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La Befana by T. A. T.

Putting out of the question the Piazza of St. Peter's with Bernini's encircling colonnades, which is a special thing and unlike anything else in the world, the Piazza Navona is the handsomest piazza in Rome. It is situated in the thickest and busiest part of the city, far out of the usual haunts of the foreign residents, and nearly in the centre of that portion of the city which is enclosed between the Corso and the great curving sweep of the Tiber. It is handsome, not only from its great space and regular shape—a somewhat elongated double cube—but from its three fountains richly ornamented with statuary of no mean artistic excellence, and from the clean and convenient pavement which, intended for foot-passengers only, occupies all the space save a carriage-way close to the houses encircling it. This large extent of pavement, well provided with benches, and protected from the incursion of carriages, which make almost every other part of Rome more or less unsafe for all save the most wide-awake passengers, renders the Piazza Navona a playground specially adapted for nurses and their charges, who may generally be seen occupying it in considerable numbers. But on the occasion on which I wish to call the reader's attention to it the scene it presents is a very different and far more locally characteristic one.

We will suppose it to be about midnight on the fifth of January, the day preceding the well-known revel, now come to be mainly a children's festival, which English people call Twelfth Night and celebrate by the consumption of huge plumcakes and the drawing of lots for the offices of king and queen of the revels. The Italians call it the festival of the "Befana," the word being a readily-perceived corruption of "Epifania." Of course the sense and meaning of the original term have been entirely forgotten, and the Befana of the Italian populace is a sort of witch, mainly benevolent indeed, and especially friendly to children, to whom in the course of the night she brings presents, to be found by them in the morning in a stocking or a shoe or any other such fantastic hiding-place. But Italians are all more or less children of a larger growth, and at Rome especially the populace of all ages, ever ready for circenses in any form, make a point of "keeping" the festival of the Befana, who holds her high court on her own night in the Piazza Navona.

We will betake ourselves thither about midnight, as I have said. It is a bitterly cold night, and the stars are shining brilliantly in the clear, steely-looking sky—such a night as Rome has still occasionally at this time of year, and as she used to have more frequently when Horace spoke of incautious early risers getting nipped by the cold. One of the first things that strikes us as we make our way to the place of general rendezvous muffled in our thickest and heaviest cloaks and shawls is the apparent insensibility of this people to the cold. One would have expected it to be just the reverse. But whether it be that their organisms have stored up such a quantity of sunshine during the summer as enables them to defy the winter's cold, or whether their Southern blood runs more rapidly in their veins, it is certain that men, women and children—and especially the women—will for amusement's sake expose themselves to a degree of cold and inclement weather that a Northerner would shrink from.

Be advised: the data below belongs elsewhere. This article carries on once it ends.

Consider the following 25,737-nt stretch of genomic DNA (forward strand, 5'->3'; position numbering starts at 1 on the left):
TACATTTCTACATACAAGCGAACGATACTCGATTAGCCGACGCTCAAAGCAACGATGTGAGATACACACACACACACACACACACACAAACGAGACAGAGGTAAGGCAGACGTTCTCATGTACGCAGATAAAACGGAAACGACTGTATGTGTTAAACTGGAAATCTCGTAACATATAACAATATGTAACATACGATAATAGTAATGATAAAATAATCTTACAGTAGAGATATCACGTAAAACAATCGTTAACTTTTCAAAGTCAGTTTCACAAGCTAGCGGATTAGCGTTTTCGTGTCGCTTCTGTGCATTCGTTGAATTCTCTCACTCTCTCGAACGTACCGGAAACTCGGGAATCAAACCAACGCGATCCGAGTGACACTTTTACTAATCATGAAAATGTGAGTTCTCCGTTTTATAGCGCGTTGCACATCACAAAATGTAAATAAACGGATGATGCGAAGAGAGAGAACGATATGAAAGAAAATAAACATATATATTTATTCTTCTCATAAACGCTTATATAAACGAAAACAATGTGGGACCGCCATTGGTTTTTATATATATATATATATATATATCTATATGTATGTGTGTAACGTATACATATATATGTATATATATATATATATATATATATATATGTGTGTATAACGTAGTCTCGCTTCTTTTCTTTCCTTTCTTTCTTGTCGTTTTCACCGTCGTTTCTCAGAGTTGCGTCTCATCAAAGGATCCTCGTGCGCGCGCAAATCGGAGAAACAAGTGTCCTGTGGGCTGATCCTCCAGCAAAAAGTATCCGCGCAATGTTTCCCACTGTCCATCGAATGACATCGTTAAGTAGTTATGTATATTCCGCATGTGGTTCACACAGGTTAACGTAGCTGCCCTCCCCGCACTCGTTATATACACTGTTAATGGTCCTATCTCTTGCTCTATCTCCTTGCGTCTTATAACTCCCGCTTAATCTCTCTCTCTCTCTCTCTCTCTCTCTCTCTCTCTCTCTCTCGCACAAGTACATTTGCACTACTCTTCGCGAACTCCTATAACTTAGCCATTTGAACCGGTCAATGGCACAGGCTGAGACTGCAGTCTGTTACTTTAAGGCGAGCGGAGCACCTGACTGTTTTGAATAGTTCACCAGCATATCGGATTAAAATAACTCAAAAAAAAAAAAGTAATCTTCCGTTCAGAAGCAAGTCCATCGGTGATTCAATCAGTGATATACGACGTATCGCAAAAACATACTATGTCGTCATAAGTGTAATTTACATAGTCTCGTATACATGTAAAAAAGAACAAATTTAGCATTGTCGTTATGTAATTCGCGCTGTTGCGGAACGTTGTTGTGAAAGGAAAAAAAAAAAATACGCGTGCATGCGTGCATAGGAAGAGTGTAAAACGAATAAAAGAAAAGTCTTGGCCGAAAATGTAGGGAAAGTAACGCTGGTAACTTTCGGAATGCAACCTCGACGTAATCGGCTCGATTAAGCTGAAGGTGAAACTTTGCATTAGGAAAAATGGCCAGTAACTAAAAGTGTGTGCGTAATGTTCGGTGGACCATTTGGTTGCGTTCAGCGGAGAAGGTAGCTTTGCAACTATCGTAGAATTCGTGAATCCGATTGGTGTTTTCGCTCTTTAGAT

For some days previously, in preparation for the annual revel, a series of temporary booths have by special permission of the municipality been erected around the piazza. In these will be sold every kind of children's toys—of the more ordinary sorts, that is to say; for Roman children have never yet been rendered fastidious in this respect by the artistic inventions that have been provided for more civilized but perhaps not happier childhood. There will also be a store of masks, colored dominoes, harlequins' dresses, monstrous and outrageous pasteboard noses, and, especially and above all, every kind of contrivance for making a noise. In this latter kind the peculiar and characteristic specialty of the day are straight tin trumpets some four or five feet in length. These are in universal request among young and old; and the general preference for them is justified by the peculiarly painful character of the note which they produce. It is a very loud and vibrating sound of the harshest possible quality. One feels when hearing it as if the French phrase of "skinning the ears" were not a metaphorical but a literal description of the result of listening to the sound. And when hundreds of blowers of these are wandering about the streets in all parts of the town, but especially in the neighborhood of the Piazza Navona, making night hideous with their braying, it may be imagined that those who go to their beds instead of doing homage to the Befana have not a very good time of it there.

It is a curious thing that the Italians, who are denizens of "the land of song," should take especial delight in mere abundance of discordant noise. Yet such is unquestionably the case. They are in their festive hours the most noisy people on earth. And the farther southward you go the more pronounced and marked is the propensity. You may hear boys and men imitating the most inharmonious and vociferous street-cries solely for the purpose of exercising their lungs and making a noise. The criers of the newspapers in the streets must take an enthusiastic delight in their trade; and I have heard boys in the street who had no papers to sell, and nothing on earth to do with the business, screaming out the names of the different papers at the hour of their distribution at the utmost stretch of their voices, and for no reason on earth save the pleasure of doing it—just as one cock begins to crow when he hears another.